Before Governor Cuomo, Regents Chair Tisch, and reports like Kate Taylor characterize “principals’ evaluations” as “subjective” they might want to take a look at a sampling of the methods used. And before they claim an arbitrary percentage of teachers are “deficient” they might want to compare notes with corporate leaders who long ago abandoned the idea that ridding themselves of the lowest performers was the road to success. And last but not least, they ought to check with Principals like Carol Burris who know that bad teachers cannot succeed in schools with engaged parents and, as a result, schools with engaged parents don’t need VAM tests. Here’s Burris’ description of parents’ reactions when Sheri Lederman, one of her stellar teachers, received low VAM scores:
(P)arents have been disinterested in APPR scores. Although they can request their child’s teacher’s APPR score, not one parent in my district has asked for it during the two years that APPR has been in effect. Most principals report that parents simply do not care. Teachers like Sheri have a great reputation because of the years of loving care and great instruction they have given their students. Moms don’t need a score to know that.
Unfortunately, “…loving care and great instruction” can’t be reduced to a number, displayed on a spread sheet, and ranked. And any experienced educator know that the VAM tests can’t capture “…loving care and great instruction”. That can only be evaluated by “subjective” Principals…and Moms.
Earlier this week, Andrew Cuomo stunned the natural gas industry and environmental activists with an announcement that he was going to indefinitely suspend fracking in NYS. An article in The Albany Project described the process activists used to persuade Cuomo to make this decision and, in doing so, provides a playbook to those who want to put an end to the high-stakes testing mania. And the analogy is apt given that in the end Cuomo used “scientific evidence” as the basis for his decision to deny fracking, and readers of this blog and students of statistics know that the “value added measure (VAM)” evaluations beloved by “reformers” are based on junk science and any reputable and respectable statistician or education assessment expert knows that there is NO scientific evidence supporting VAM based on standardized tests.
The Albany Project summarized the activists steps with these bullet points:
- They got organized locally.
- They got organized statewide.
- They correctly identified the significant points of leverage in the machines and applied pressure that never stopped.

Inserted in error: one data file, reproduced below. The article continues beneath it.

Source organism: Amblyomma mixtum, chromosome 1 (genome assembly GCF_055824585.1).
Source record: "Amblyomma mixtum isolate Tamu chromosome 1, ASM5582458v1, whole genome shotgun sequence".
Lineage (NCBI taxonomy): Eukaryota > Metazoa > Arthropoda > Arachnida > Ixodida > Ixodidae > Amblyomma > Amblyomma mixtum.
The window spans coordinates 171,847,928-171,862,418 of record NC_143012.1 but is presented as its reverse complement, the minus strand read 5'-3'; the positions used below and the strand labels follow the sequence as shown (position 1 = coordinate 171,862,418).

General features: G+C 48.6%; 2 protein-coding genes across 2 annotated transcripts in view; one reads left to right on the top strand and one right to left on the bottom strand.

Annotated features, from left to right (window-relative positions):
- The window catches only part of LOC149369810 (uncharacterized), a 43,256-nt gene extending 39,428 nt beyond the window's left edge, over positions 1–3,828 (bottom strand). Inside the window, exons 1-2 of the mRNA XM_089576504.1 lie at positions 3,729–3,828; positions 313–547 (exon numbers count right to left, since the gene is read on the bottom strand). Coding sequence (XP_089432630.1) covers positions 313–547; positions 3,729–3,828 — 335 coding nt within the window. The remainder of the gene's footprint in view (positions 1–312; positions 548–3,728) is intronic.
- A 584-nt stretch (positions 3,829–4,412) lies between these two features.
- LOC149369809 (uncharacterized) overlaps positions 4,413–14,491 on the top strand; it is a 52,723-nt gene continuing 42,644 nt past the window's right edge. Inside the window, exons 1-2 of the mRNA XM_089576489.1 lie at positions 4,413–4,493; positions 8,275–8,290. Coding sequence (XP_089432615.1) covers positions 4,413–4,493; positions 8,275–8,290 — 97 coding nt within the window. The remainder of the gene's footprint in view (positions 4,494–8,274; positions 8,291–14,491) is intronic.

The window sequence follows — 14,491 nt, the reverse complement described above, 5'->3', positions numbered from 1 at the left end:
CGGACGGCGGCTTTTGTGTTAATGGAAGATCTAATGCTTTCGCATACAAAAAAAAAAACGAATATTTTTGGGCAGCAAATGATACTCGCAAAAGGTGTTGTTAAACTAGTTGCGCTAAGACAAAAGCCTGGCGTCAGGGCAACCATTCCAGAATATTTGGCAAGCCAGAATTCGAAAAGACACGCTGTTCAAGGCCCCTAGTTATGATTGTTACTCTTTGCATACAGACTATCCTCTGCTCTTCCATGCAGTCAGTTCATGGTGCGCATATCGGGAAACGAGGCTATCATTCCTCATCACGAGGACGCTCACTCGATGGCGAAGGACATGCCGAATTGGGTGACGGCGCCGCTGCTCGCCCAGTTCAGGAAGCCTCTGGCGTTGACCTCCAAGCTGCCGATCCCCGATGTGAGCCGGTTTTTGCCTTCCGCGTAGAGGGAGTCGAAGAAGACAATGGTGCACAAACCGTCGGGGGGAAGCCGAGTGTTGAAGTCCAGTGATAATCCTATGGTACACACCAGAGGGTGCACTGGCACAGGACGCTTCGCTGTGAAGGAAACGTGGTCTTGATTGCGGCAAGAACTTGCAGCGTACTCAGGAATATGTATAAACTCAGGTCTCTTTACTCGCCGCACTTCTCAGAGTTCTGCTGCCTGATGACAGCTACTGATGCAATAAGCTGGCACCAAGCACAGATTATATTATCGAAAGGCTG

- They took their case to their own city halls and made the issue real for people.
- They backed a primary candidate with a funny name and no money who won half the counties in the state while amplifying the fracktivist message.
- They changed the debate.
- They moved public opinion significantly.
- They severely restricted Cuomo’s freedom of movement on the issue.
- They completely out-maneuvered Andrew Cuomo, eventually placing him in such a tight position that his only possible option was to defer to the science.
Using the environmentalists playbook, those in NYS who oppose the over-emphasis on standardized tests might try the following:
- Begin and/or continue applying pressure to locally elected school boards to adopt resolutions refusing to use VAM as the basis for any evaluations and supporting parents who wish to opt out of the tests
- If and when the State tries to compel the local districts and/or parents to comply with the implementation of the tests needed to implement the VAM mandate, file a lawsuit emphasizing that teacher evaluation and student assessment are local decisions… and in filing the suit be prepared to go all the way to the State Supreme Court to prove your point
- Hound Governor Cuomo wherever he goes demanding an end to the overuse, misuse, and abuse of standardized testing
- Make sure that the overuse, misuse, and abuse of standardized testing is an election issue locally and especially at the State level. This will help raise the public’s awareness of this issue.
- Use Cuomo’s acknowledgment that he isn’t a scientist to compel him to also acknowledge that he isn’t a psychometrician and get him to turn over the ultimate decision on the use of VAM to an independent panel of experts.
It worked for the environmentalists because in the end politicians cannot argue against science… and science should always win when there is an argument.
The USDOE announced earlier this week that it plans to require states “…to develop rating systems for teacher preparation programs that would track a range of measures, including the job placement and retention rates of graduates and the academic performance of their students.” Unsurprisingly one of the metrics that USDOE is mandating as part of the rating system is some form of Value Added measures using standardized tests.